Accounting is the process of organizing, analyzing, and communicating financial information that is used for decision-making. Financial information is typically prepared by accountants—those trained in the specific techniques and practices of the profession. This course explores many of the topics and techniques related to the accounting profession. While many students will directly apply the knowledge gained in this course to continue their education and become accountants and business professionals, others might pursue different career paths. However, a solid understanding of accounting can for many still serve as a useful resource. In fact, it is hard to think of a profession where a foundation in the principles of accounting would not be beneficial. Therefore, one of the goals of this course is to provide a solid understanding of how financial information is prepared and used in the workplace, regardless of your particular career path.
THINK IT THROUGH
Every job or career requires a certain level of technical expertise and an understanding of the key aspects necessary to be successful. The time required to develop the expertise for a particular job or career varies from several months to much longer. For instance, doctors, in addition to the many years invested in the classroom, invest a significant amount of time providing care to patients under the supervision of more experienced doctors. This helps medical professionals develop the necessary skills to quickly and effectively diagnose and treat the various medical conditions they spent so many years learning about.
Accounting also typically takes specialized training. Top accounting managers often invest many years and have a significant amount of experience mastering complex financial transactions. Also, in addition to attending college, earning professional certifications and investing in continuing education are necessary to develop a skill set sufficient to becoming experts in an accounting professional field.
The level and type of training in accounting are often dependent on which of the myriad options of accounting fields the potential accountant chooses to enter. To familiarize you with some potential opportunities, Describe the Varied Career Paths Open to Individuals with an Accounting Education examines many of these career options. In addition to covering an assortment of possible career opportunities, we address some of the educational and experiential certifications that are available. Why do you think accountants (and doctors) need to be certified and secure continuing education? In your response, defend your position with examples.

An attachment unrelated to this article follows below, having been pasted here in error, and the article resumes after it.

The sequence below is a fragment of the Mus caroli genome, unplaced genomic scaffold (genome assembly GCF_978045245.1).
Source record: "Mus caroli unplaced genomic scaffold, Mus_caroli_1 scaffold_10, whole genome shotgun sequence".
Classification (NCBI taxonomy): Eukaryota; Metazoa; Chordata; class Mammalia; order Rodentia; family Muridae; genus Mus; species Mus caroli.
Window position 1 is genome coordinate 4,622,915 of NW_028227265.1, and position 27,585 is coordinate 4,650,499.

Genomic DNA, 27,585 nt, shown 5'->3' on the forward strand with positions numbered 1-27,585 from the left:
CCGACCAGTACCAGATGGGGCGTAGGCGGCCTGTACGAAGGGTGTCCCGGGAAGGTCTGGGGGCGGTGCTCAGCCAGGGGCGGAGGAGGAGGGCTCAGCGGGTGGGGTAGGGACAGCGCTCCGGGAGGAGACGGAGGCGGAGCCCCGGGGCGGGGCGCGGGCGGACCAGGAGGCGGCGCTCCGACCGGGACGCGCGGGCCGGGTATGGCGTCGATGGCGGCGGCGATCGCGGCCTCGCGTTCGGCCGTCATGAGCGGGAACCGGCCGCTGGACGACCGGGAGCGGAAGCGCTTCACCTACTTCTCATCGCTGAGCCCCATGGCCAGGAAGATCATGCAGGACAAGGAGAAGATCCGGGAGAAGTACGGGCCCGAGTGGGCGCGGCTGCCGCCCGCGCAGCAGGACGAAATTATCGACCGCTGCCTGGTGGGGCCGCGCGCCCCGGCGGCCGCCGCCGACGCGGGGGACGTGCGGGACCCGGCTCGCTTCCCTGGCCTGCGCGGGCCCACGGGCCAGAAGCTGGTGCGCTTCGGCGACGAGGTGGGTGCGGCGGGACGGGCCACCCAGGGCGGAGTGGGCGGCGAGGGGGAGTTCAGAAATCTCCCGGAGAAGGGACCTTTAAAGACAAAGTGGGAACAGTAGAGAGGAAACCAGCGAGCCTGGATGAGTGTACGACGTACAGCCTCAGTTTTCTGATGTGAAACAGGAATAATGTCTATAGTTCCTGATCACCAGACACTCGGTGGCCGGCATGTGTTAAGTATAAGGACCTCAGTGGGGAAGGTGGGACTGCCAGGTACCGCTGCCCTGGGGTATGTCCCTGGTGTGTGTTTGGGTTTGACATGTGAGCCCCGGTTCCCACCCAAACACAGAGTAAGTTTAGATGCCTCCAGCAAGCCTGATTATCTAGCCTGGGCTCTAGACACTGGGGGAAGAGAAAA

In addition to doctors and accountants, what other professions can you think of that might require a significant investment of time and effort in order to develop an expertise?
A traditional adage states that “accounting is the language of business.” While that is true, you can also say that “accounting is the language of life.” At some point, most people will make a decision that relies on accounting information. For example, you may have to decide whether it is better to lease or buy a vehicle. Likewise, a college graduate may have to decide whether it is better to take a higher-paying job in a bigger city (where the cost of living is also higher) or a job in a smaller community where both the pay and cost of living may be lower.
In a professional setting, a theater manager may want to know if the most recent play was profitable. Similarly, the owner of the local plumbing business may want to know whether it is worthwhile to pay an employee to be “on call” for emergencies during off-hours and weekends. Whether personal or professional, accounting information plays a vital role in all of these decisions.